Big Bang In Tunguska
- uploaded: Jul 28, 2012
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The Tunguska event, or Tunguska blast or Tunguska explosion, was an enormously powerful explosion that occurred near the Podkamennaya Tunguska River in what is now Krasnoyarsk Krai, Russia, at about 7:14 a.m. KRAT (0:14 UT) on June 30 [O.S. June 17, 1908.
The explosion is believed to have been caused by the air burst of a large meteoroid or comet fragment at an altitude of 5--10 kilometres (3--6 mi) above the Earth's surface. Different studies have yielded varying estimates of the object's size, with general agreement that it was a few tens of metres across.
The number of scholarly publications on the problem of the Tunguska explosion since 1908 may be estimated at about 1,000 (mainly in Russian). Many scientists have participated in Tunguska studies, the best-known of them being Leonid Kulik, Yevgeny Krinov, Kirill Florensky, Nikolai Vladimirovich Vasiliev and Wilhelm Fast.
Although the meteoroid or comet burst in the air rather than hitting the surface, this event is still referred to as an impact. Estimates of the energy of the blast range from 5 to as high as 30 megatons of TNT (21--130 PJ), with 10--15 megatons of TNT (42--63 PJ) the most likely—roughly equal to the United States' Castle Bravo thermonuclear bomb tested on March 1, 1954, about 1,000 times more powerful than the atomic bomb dropped on Hiroshima, Japan, and about one-third the power of the Tsar Bomba, the largest nuclear weapon ever detonated. The explosion knocked over an estimated 80 million trees covering 2,150 square kilometres (830 sq mi). It is estimated that the shock wave from the blast would have measured 5.0 on the Richter scale. An explosion of this magnitude is capable of destroying a large metropolitan area. This possibility has helped to spark discussion of asteroid deflection strategies.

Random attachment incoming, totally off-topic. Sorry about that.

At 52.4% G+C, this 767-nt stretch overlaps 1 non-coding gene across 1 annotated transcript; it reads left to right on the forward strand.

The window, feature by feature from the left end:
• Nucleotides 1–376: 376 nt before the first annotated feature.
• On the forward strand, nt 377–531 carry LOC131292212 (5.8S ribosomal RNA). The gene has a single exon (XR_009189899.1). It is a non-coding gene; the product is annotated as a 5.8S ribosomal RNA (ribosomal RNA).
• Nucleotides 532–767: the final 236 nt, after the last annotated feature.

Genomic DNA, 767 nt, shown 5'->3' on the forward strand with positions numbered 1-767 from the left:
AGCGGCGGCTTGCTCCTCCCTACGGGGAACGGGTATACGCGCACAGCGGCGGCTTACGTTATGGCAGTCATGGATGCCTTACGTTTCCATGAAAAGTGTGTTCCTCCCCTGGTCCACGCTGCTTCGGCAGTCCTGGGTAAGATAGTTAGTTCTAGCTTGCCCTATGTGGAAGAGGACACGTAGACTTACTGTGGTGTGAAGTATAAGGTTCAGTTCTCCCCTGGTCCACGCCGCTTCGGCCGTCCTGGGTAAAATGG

The Tunguska event is the largest impact event over land in Earth's recent history. Impacts of similar size over remote ocean areas would most likely have gone unnoticed before the advent of global satellite monitoring in the 1960s and 1970s.
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